We've been told that portion control is the key to weight-loss success, and in many cases, it totally can be. But what if we told you you didn't have to control portions and you could still lose weight? Yes, there's a catch. You have to eat the right foods.
The concept has been referred to as "volume eating," but the idea in and of itself is not new. In fact, registered dietitian Lisa Eberly, MPH, said she's been using the general idea with her clients for years. "I recommend it," Lisa said. Have you ever heard someone say "no one ever gained weight eating vegetables"? It has a lot to do with calorie density. Let's take a look at what this all means.
What Is Calorie Density?
Here's the deal — foods have different weights and volumes that are not necessarily proportionate to their calorie density. What that means is, there can be a small, light food with tons of calories or a large, more weighty food with very few calories, and vice versa.
We learned about small, calorie-dense foods when Marni Sumbal, MS, RD, CSSD, LD/N, explained that athletes actually need more calories with less weight — think Eggo waffles with maple syrup, dried fruit, and plain cereals.
So for weight loss, think the opposite — you want food that fills you up quickly, with fewer calories. Most of those foods are plants. Kimberly Gomer, RD, and director of nutrition at Pritikin Longevity Center + Spa, said, "It's not a surprise that vegetables are the lowest calorie-dense food on the planet." This has a lot to do with their water content. "Water is heavy; water-logged food therefore has little caloric value because the water takes up the weight of the pound." Because of this, vegetables "will help you lose weight and give you many of the vitamins, minerals, and phytonutrients," which are all "needed for a strong immune system, to prevent cancer, to promote good blood sugar control, and yes, to lose weight."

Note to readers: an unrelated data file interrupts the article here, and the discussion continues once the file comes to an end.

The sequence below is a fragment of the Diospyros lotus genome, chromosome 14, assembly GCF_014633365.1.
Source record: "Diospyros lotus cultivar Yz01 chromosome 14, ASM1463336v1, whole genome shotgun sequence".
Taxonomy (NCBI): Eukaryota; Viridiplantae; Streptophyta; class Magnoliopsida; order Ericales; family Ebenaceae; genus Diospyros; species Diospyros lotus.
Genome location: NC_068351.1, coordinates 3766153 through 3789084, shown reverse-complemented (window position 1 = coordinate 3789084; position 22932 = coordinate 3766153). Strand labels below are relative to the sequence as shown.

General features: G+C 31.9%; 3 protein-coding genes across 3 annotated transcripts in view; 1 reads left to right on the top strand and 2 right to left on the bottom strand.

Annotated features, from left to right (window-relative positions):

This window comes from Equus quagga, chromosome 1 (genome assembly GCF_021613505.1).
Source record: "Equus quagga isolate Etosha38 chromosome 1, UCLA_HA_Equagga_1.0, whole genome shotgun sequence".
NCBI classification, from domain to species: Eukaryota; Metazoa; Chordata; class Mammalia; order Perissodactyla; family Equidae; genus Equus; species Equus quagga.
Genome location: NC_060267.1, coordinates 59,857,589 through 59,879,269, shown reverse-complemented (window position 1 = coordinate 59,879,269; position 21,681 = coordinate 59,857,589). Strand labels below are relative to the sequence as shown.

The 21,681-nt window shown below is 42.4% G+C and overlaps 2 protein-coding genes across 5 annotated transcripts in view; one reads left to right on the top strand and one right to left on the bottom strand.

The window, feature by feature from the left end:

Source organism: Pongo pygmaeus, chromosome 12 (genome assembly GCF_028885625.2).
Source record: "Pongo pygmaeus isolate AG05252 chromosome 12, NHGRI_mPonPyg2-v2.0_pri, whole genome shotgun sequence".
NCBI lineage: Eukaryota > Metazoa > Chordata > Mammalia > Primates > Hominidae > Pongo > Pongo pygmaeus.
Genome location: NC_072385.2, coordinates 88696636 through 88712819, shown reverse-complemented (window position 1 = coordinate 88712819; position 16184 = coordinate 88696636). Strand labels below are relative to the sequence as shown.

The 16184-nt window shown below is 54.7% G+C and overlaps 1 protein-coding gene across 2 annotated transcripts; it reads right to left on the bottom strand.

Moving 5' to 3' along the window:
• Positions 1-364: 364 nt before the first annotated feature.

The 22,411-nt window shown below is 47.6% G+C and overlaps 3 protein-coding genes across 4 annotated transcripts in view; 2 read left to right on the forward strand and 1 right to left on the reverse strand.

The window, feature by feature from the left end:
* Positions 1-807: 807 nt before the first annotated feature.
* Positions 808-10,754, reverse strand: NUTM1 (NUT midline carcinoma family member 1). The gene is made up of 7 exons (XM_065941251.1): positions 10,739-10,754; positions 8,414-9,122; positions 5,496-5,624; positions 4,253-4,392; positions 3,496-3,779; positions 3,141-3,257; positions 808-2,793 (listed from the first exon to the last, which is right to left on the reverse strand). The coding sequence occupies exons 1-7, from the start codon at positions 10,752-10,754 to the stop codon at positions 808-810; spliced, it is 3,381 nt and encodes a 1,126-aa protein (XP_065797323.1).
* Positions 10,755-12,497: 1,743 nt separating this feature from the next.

In addition to the calorie-packed foods Sumbal mentioned, Gomer also spoke to which foods are more calorie dense and less voluminous (ie not optimal for weight loss). Among those? Fats. "By pound, the highest calorie-dense food (meaning the food that will most easily pack on the pounds) is surprisingly not junk food," she said. "It's oils, nuts, seeds, and avocados." Before you freak out, know that these foods are still healthy. "[It's] not that those foods are not healthy; the distinction comes from what may not hurt your heart but will make you gain weight," she said.
How Does It Work?
Applied to dieting, you focus on large portions of hearty, filling, weighted veggies. "I suggest increasing the volume of nutrient-dense, low-calorie foods for anyone who wants to lose weight. It is a great way to increase fullness and eat a huge plate of food without getting too many calories."
Gomer believes that this tactic is far more sustainable than merely controlling portions. "Many diets rely on calorie counting and portion control; it works, but the problem is it is not sustainable," she told POPSUGAR. "Most people who go on calorie-counting/portion-control diets fail." She also said that because this type of eating is so sustainable, it can be life-changing. "[I] believe that hunger is the enemy of weight loss; in following the calorie-density principles, a person will not only lose weight but become healthier as a whole."
That said, Eberly still suggests being somewhat mindful of your portions. "I'm all for volume eating, but being mindful of portions is still important, especially for things cooked in olive oil, as one tablespoon is more than 100 calories!"
What Are Some Volume-Eating Meals?
Obviously, veggies are huge in volume eating — but so are fruits and whole grains like oats! Here are some ideas.
- Chia pudding
- Fruit salads and bowls
- Big, hearty salads
- A melon bowl
- Smoothie bowls
- Roasted cauliflower
- Nice cream
- Spaghetti squash
- Tofu bowls